Landowners Challenge Government Over Mineral Resource Development

The Government faces a significant challenge if the demands of landowning units in mineral resource development are considered.

Recently, landowners from Navuniivi, Ra, and Namosi have expressed their demands regarding mineral resources development to the Government.

Navuniivi landowners are protesting the continued listing of their land for mineral exploration.

In Namosi, where copper exploration continues, landowners are seeking a 50 percent stake in mineral development activities within the province.

At Votua Village, Ba, where iron ore is being extracted, landowning units are demanding 100 percent royalty shares, arguing they are the ones dealing with the negative impacts of the projects.

Alternatively, Votua villagers have said the Government can reduce its share of royalties to increase the percentage granted to landowning units.

Amex Resources Limited received a 21-year mining lease in 2012 to extract iron sands from the Ba River delta, owned by the vanua o Votua.

In their submission on the Mineral Exploitation and Exploration Bill, the villagers of Ba have requested an increase in royalty from 80 percent to 90 percent, reducing the government’s share from 20 percent to 10 percent.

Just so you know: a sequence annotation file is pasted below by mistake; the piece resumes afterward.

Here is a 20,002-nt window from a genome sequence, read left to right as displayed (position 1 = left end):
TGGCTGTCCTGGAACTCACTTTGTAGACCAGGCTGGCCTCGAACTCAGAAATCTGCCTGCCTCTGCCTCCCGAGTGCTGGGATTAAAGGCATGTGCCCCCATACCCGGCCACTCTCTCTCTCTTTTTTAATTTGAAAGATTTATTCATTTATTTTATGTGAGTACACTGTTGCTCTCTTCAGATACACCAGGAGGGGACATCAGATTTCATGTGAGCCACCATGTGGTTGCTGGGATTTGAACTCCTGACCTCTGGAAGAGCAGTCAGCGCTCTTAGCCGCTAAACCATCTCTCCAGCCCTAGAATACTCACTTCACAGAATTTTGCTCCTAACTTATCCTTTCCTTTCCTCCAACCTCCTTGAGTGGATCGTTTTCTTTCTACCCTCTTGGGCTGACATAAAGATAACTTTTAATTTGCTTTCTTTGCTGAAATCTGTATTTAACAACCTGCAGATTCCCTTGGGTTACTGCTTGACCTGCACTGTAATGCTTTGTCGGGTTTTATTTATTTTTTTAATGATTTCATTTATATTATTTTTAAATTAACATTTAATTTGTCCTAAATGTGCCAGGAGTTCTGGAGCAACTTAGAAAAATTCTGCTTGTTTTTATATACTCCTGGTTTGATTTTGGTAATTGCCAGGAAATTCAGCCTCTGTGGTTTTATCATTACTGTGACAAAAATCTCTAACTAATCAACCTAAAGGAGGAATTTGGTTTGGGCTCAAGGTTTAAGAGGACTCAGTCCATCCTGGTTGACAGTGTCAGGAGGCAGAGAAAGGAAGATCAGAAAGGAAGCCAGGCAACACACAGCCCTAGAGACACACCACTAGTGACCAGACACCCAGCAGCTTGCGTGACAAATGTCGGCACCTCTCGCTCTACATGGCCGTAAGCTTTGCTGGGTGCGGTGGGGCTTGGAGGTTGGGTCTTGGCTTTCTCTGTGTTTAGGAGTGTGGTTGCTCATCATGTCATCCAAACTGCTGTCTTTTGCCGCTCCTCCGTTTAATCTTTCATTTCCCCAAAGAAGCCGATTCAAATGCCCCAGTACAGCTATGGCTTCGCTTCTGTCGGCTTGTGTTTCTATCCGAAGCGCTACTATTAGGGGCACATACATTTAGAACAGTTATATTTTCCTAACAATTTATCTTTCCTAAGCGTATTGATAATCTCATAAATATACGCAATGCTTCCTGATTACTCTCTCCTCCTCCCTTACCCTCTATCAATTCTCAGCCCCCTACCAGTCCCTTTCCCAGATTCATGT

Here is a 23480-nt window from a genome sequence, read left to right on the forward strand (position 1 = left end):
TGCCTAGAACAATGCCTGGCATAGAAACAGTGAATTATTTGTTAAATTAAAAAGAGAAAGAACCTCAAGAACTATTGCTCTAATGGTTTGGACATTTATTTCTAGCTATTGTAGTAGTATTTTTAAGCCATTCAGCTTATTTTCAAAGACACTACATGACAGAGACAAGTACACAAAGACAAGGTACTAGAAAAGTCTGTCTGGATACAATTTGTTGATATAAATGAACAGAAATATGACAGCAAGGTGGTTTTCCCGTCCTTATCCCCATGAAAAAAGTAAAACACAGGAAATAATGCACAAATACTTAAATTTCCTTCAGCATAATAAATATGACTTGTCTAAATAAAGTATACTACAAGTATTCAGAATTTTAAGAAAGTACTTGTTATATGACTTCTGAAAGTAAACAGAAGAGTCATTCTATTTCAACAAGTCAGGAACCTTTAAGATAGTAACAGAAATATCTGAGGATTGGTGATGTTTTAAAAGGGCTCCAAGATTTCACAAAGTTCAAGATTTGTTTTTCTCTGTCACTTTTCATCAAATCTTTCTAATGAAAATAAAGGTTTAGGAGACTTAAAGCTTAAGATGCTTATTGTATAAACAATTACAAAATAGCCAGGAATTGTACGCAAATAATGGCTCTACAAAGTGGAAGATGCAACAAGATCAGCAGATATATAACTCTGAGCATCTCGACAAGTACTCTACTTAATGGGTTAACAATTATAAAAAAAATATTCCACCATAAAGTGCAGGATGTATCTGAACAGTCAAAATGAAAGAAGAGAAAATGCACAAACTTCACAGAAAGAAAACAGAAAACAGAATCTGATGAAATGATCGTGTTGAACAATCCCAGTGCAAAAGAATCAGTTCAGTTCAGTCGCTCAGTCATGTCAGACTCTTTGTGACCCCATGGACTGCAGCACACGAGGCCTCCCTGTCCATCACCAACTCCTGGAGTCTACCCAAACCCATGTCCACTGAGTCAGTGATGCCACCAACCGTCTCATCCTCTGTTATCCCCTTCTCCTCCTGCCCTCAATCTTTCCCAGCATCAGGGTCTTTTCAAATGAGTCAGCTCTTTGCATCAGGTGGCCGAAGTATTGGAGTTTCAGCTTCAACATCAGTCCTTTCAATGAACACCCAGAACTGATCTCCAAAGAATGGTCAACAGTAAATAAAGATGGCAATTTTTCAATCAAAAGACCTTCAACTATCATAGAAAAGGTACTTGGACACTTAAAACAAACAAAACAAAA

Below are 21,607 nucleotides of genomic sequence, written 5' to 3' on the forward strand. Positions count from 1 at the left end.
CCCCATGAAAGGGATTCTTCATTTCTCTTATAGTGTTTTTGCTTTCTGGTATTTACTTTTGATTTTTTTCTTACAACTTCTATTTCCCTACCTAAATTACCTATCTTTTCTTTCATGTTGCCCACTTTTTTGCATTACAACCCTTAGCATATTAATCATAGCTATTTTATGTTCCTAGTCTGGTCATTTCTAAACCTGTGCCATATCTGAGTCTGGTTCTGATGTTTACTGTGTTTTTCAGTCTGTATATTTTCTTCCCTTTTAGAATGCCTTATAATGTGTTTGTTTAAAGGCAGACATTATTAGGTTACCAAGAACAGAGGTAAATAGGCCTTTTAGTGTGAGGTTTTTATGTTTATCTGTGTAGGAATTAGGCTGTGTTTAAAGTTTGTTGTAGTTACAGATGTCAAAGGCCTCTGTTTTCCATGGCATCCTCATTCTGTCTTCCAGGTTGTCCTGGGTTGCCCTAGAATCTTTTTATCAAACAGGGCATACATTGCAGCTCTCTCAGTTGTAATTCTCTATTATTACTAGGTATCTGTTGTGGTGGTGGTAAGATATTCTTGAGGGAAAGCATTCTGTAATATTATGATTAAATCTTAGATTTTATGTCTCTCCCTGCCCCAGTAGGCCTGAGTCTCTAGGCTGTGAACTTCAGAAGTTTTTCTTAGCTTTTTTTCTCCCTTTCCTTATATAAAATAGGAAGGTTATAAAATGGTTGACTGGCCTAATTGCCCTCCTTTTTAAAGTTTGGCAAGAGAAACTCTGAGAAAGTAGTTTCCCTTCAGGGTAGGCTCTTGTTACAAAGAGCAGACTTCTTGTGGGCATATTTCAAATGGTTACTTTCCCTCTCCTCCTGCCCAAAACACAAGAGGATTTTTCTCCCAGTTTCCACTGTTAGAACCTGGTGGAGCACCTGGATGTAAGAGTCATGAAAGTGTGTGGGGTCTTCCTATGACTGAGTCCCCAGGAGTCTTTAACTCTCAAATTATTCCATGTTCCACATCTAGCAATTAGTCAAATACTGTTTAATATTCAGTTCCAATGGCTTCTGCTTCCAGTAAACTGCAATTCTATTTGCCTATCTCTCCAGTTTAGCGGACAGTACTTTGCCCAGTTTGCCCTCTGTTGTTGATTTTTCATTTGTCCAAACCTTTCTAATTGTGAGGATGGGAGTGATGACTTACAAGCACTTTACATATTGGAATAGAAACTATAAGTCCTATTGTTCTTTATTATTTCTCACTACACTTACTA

“The Government can always find other incentives from mining companies given the application fee set by the department to obtain licences and permits,” Votua landowning units stated.

Detailing further, Votua villagers said that developers in the mineral resource sector must collaborate with the Government to provide vocational training to villagers as part of any development deal on their land.

Landowners also want the Government to recognize their investment plans concerning mineral resources development.

“The notice of renewal of license must be enlarged into a bigger font to enable readers to understand and to be aware of any current situation,” Votua villagers suggested.

There are no clear indications of royalty calculation and specific guidelines.

The Fair Share of Mineral Royalties Act 2018 stipulates that “any royalty must be distributed with 20 percent going to the government and 80 percent to the owner.”

“The landowners have raised the issue of unfair issuance on the distribution of royalties among the villagers,” their submission stated. “For a period of 12 years during the operation of the license, they have not received the full benefit.”

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